When you are trying to enable this type of program ask yourself this question:

referral strategy, referral sources, partner program, sales enablement

To and Through a Strategic Alliance

Here you create a program for a consultancy, system integrator, software vendor, bank, service provider, agency, association or another type of strategic partner, that is co-branded and co-managed by you and your strategic alliance to enables their employees to refer business to you.

Use case: A merchant payment systems provider had strategic alliances with large commercial banks so they created a dedicated referral program for each bank. Bank employees were in a position to recommend the merchant system to their SMB merchant customers. To ensure success, the programs needed to be branded and integrated into the bank’s systems. Marketing manages these relationships.

When you are trying to enable this type of program ask yourself this question:

referral sources, referral strategy, strategic partner program, referral partners, referral partner program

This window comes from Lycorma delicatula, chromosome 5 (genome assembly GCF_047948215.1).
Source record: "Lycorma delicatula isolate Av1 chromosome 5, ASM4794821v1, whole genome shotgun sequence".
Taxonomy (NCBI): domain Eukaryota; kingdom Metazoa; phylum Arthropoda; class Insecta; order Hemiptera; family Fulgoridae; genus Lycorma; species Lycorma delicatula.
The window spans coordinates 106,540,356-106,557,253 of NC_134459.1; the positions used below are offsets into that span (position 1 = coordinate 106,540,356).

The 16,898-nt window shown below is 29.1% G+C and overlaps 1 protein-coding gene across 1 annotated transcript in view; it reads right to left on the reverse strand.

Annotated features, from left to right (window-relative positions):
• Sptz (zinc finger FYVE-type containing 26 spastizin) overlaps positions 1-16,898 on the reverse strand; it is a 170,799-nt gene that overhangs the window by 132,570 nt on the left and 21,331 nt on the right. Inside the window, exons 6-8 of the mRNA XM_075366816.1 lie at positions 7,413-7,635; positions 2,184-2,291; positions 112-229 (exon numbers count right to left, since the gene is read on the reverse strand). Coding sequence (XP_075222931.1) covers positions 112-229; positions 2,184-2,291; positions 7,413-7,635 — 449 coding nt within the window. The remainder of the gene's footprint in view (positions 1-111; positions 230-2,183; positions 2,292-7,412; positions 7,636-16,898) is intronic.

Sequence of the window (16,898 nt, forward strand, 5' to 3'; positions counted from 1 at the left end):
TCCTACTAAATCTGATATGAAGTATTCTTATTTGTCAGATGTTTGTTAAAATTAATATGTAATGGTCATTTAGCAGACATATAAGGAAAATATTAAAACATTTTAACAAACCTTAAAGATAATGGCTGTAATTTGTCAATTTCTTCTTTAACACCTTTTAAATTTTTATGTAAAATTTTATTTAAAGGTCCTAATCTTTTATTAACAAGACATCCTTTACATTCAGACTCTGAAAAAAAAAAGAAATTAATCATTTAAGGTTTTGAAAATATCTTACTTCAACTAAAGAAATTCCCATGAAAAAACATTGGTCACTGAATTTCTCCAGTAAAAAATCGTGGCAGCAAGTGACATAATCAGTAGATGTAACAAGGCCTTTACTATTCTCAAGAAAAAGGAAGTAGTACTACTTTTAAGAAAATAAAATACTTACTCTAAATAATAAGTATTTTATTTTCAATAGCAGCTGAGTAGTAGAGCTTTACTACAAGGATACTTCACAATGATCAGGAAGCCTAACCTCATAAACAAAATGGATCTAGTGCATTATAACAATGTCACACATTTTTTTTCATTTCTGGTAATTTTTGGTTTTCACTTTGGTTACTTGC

To and Through a Partner Network

Here a company has a platform that supports different programs for each managed partner such as consultancies, agents, system integrators, software vendors, software providers or agencies, where the managed partner can enable their employees to make referrals.

Use case: A B2B software provider had managed relationships with other software vendors and digital agencies who sold into their same customer base. They created a referral program that offers incentives to the corporate entity as well as the referring employees. These incentives varied from company to company based on their arrangement. Channel sales and marketing together manage these relationships.

When you are trying to enable this type of program ask yourself this question:

referral strategy, referral sources, referral partners, referral partner programs

To help guide you, try downloading and filling out the full worksheet.

Now that you have figured out what sales team you need to enable, you’ll need to develop your referral strategy in more depth to engage them.

A 10-step checklist for building your sales engagement plan

Using this 10-step checklist, you can get your sales team the tools and structure they need to be successful in making referrals part of the go-to-market strategy.